IC Galaxies in Pavo

Most observers overlook the plethora of galaxies in the southern constellation of Pavo, other than the spectacular face‐on spiral NGC 6744. And, even then, they get stung by the published magnitude of 8.3. Since this galaxy is very large, 13’x20’, the light is spread over a large area, producing a surface brightness of just 14.1! No wonder it’s difficult to see in a telescope smaller than 12”.

The lesson here is to also look at the surface brightness (SB) of any extended object, when compiling your observing plan.

This month, I thought I would highlight some galaxies that are often off the beaten path. These belong to the IC catalog. Two Index Catalogs (IC) were published as supplements to the New General Catalog (NGC). They were compiled, as was the NGC, by John Dreyer. The first (IC I), published in 1895, added 1,529 new star clusters, nebulae, and galaxies; the second (IC II), published in 1908, listed a further 3,857 objects. Today, the IC Catalog contains the entries from both original catalogs. AstroPlanner software lists over 100 IC catalog galaxies, in Pavo, visible within the capabilities of medium sized telescopes.

The 5 brightest IC galaxies in Pavo are listed in the following table.

Object Type Mag Surface Brightness Size (arcmin)
IC 5071 Galaxy 12.6 13.4 0.8 x 3.4
IC 5096 Galaxy 12.5 12.8 0.5 x 3.2
IC 4721 Galaxy 11.8 13.8 1.5 x 5.2
IC 5052 Galaxy 10.6 12.2 0.9 x 5.6
IC 4871 Galaxy 13.3 13.5 0.4 x 3.5

IC5052 is one of the largest and brightest in this collection. We view this galaxy edge‐on, and spiral galaxies are viewed from this angle, it is very difficult to fully understand their properties and how they are arranged. IC 5052 is actually a barred spiral galaxy – its pinwheeling arms do not begin from the centre point but are instead attached to either end of a straight "bar" of stars that cuts through the galaxy's middle.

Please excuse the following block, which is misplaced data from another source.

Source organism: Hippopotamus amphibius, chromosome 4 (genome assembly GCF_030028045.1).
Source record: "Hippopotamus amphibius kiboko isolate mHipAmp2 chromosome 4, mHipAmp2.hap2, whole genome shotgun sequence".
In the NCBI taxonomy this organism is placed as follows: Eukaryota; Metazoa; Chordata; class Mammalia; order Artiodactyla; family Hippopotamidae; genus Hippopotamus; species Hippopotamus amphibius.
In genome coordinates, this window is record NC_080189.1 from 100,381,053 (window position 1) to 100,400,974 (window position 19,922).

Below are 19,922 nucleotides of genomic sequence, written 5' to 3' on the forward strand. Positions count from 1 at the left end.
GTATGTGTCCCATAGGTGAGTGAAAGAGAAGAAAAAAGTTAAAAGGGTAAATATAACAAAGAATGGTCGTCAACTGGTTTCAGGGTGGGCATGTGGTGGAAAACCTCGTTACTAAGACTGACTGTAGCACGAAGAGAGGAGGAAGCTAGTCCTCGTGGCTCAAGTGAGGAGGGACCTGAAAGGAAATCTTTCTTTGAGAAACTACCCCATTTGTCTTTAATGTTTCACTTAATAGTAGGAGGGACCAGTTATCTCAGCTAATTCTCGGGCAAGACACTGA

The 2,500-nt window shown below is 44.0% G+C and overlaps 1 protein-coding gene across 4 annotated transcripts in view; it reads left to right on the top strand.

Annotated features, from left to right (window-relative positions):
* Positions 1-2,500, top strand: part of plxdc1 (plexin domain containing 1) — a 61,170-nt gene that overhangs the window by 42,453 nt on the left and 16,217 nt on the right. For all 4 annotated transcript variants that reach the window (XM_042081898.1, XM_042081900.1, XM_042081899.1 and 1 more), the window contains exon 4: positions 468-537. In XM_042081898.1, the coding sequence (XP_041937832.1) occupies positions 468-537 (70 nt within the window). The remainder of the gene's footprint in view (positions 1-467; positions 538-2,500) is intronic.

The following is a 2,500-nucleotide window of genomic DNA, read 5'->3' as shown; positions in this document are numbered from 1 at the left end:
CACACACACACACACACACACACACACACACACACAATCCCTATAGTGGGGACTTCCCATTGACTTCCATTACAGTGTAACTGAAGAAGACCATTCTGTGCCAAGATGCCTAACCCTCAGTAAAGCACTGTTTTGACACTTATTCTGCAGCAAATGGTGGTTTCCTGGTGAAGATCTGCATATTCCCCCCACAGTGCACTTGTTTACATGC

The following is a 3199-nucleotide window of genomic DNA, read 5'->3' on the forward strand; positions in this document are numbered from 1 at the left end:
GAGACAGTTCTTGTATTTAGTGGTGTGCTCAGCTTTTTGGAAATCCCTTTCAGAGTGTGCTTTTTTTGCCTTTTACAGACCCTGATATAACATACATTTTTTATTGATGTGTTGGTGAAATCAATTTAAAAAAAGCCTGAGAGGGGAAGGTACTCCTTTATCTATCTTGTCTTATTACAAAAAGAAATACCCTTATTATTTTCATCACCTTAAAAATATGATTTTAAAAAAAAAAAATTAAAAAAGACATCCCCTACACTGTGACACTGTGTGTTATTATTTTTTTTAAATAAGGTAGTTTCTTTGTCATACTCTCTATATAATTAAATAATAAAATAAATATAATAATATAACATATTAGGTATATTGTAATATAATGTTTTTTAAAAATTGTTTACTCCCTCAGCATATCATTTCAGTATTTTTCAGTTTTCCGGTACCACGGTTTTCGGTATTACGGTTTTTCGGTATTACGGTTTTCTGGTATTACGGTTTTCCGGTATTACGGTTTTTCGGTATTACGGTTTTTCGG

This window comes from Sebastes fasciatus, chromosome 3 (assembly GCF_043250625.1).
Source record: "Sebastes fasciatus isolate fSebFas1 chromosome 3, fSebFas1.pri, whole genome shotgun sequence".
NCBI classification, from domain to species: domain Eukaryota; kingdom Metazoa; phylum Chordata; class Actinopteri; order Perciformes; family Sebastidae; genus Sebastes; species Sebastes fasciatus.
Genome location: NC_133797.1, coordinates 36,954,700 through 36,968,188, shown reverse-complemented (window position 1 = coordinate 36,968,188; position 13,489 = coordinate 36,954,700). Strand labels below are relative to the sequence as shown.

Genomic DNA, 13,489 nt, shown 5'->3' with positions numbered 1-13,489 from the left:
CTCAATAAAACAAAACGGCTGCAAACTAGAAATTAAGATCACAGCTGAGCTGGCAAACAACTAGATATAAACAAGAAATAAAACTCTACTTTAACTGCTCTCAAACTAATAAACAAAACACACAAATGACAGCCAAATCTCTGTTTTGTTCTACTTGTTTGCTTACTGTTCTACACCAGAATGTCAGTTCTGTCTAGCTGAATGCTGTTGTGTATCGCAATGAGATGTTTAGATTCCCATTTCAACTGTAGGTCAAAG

Approximately two thirds of all spirals are barred, including the Milky Way.

In the 16" telescope, at 152x, this galaxy appears as a beautiful, narrow edge‐on streak with little or no central concentration. It is very elongated. It displays a slightly bulging core, with one half seemingly brighter than the other. The almost face‐on spiral, 11.4 mag NGC 6943 lies 43' to the northwest.

IC4721 is a large spiral, 89 million light years away. Classified as an SBc spiral, the view is inclined to us; and because of its large size, it has the largest SB of the galaxies in this collection. Try using a hoodie to protect your eyes from all stray light. Then, also look for its 14.5 mag companion IC4721A, just 2’ south of the core. Another galaxy, 13.6 mag IC4720 is only 9’ to the northwest.